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Choosing the right PHP framework for web develpment

Hi Experts,

Through me searches regarding PHP development language, I Found a lot of frameworks like: Symfony, Laravel, CodeIgniter, CakePHP, FuelPHP, Drupal and Zend.

And my questions are:
- Why there are a lot of frameworks in PHP?
- How to choose the right framework for me? based on what?
- Are there any certification tracks (similar to .NET) the I can follow to get better knowledge and to prove my skills to my employer?
- Which version of PHP to use?

Thanks a lot.
Harreni
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Harreni
Asked:
Harreni
5 Solutions
 
Ray PaseurCommented:
Why there are a lot of frameworks in PHP?
For the same reason there are lots of PHP developers.  It's free and open source, well documented.  And technology is always advancing.  Note that a "framework" is not the same as a "content management system."  A CMS might be implemented in a framework, but not the other way around.
How to choose the right framework for me? based on what?
Choose Laravel.   It's the best, period.
Are there any certification tracks (similar to .NET) the I can follow to get better knowledge and to prove my skills to my employer?
Laravel has recently announced something like this.  I signed up.  Have not seen any action yet.  The best way to showcase your skills is to write code and publish your application, open source, on Github.
Which version of PHP to use?
Use the most current.  You can find this information on the home page of PHP.net.  Look for "Download" in the upper right corner.
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HarreniAuthor Commented:
Thanks a lot Mr. Ray.

- I want to know why you make Laravel the best from your prospective? So, I can understand the key factors that you based on.
- Also, If I follow one framework and want to move to another later on, Do I need to start from the beginning.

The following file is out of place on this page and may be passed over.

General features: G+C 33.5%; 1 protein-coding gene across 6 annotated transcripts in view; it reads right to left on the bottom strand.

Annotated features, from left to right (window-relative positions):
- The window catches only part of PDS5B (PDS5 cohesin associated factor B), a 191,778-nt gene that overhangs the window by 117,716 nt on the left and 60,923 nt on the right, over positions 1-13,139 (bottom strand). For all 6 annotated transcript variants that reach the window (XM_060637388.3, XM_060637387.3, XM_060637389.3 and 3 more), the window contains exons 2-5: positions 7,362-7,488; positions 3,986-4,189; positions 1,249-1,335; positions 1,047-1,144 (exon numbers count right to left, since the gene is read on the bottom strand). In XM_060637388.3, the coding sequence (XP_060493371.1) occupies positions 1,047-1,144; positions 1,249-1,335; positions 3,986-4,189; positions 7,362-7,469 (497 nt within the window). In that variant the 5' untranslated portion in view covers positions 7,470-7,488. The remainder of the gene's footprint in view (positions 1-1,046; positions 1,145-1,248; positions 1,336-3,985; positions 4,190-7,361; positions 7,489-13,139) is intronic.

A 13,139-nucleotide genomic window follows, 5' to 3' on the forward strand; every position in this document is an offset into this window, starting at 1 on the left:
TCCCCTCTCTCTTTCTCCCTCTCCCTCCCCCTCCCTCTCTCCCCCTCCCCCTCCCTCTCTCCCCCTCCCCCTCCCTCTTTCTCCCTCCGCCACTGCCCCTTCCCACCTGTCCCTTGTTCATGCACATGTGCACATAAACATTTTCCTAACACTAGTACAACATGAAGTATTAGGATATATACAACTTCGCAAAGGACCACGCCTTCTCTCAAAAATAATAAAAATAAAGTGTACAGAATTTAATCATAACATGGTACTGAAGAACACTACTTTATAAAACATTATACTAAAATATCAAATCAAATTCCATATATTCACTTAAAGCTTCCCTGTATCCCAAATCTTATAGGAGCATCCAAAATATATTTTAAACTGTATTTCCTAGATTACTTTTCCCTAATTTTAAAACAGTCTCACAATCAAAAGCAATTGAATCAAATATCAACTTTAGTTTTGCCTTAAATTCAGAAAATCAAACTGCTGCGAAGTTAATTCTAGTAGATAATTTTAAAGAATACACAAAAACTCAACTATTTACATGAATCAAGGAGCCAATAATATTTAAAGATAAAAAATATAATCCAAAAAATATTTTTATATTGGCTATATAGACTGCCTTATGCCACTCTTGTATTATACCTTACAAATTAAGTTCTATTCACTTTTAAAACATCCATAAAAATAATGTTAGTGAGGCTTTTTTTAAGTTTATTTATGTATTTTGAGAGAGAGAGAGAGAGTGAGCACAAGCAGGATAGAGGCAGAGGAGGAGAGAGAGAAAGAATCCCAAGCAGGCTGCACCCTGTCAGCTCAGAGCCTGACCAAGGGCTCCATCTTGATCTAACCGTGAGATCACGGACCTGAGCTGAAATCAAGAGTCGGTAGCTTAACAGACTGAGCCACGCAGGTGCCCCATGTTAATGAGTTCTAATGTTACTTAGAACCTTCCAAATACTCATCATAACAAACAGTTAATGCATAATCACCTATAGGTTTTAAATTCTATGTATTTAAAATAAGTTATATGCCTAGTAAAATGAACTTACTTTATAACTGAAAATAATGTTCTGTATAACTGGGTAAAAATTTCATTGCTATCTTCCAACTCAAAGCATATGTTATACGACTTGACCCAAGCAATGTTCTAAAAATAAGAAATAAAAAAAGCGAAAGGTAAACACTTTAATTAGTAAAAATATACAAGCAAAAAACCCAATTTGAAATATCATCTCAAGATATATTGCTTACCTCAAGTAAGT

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Ray PaseurCommented:
To the second question, no, you don't need to start over at all.  Most of what you learn from any framework will be applicable to other frameworks.  The "big picture" things are all conceptually the same -- the design patterns all require a login system, some kind of filters for external data, a session handler, a database abstraction layer, etc.  It's how these things work, and how well they are implemented that make the difference.

I think Laravel is the best because I've used it, after using other frameworks and even writing my own framework.  I think if you just read the documentation you will understand.  It's as if the author(s) took the best design patterns and features of all the other frameworks, left the awkward and inconsistent things behind, and came up with a new, all-inclusive framework.  Laravel has a good population of helper tools, too.  Database migrations are one of these, and there are some other command-line tools that make development go very fast.

Perhaps the best thing about Laravel is the implementation of Ruby-like ideas in PHP.  PHP is a language that is full of configuration  options and numerous ways of getting to the same result.  Ruby, on the other hand, has just one or at most two ways of doing anything, favoring convention  over configuration.  This means there are fewer ways of doing things wrong.
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HarreniAuthor Commented:
Nice explanation.
Any books or videos specially to learn Laravel rather than website documentation?
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Ray PaseurCommented:
There are some really good resources on Laracasts.com  Some of what Dayle Rees writes is pretty good, too.  But the best resource is still the Laravel docs.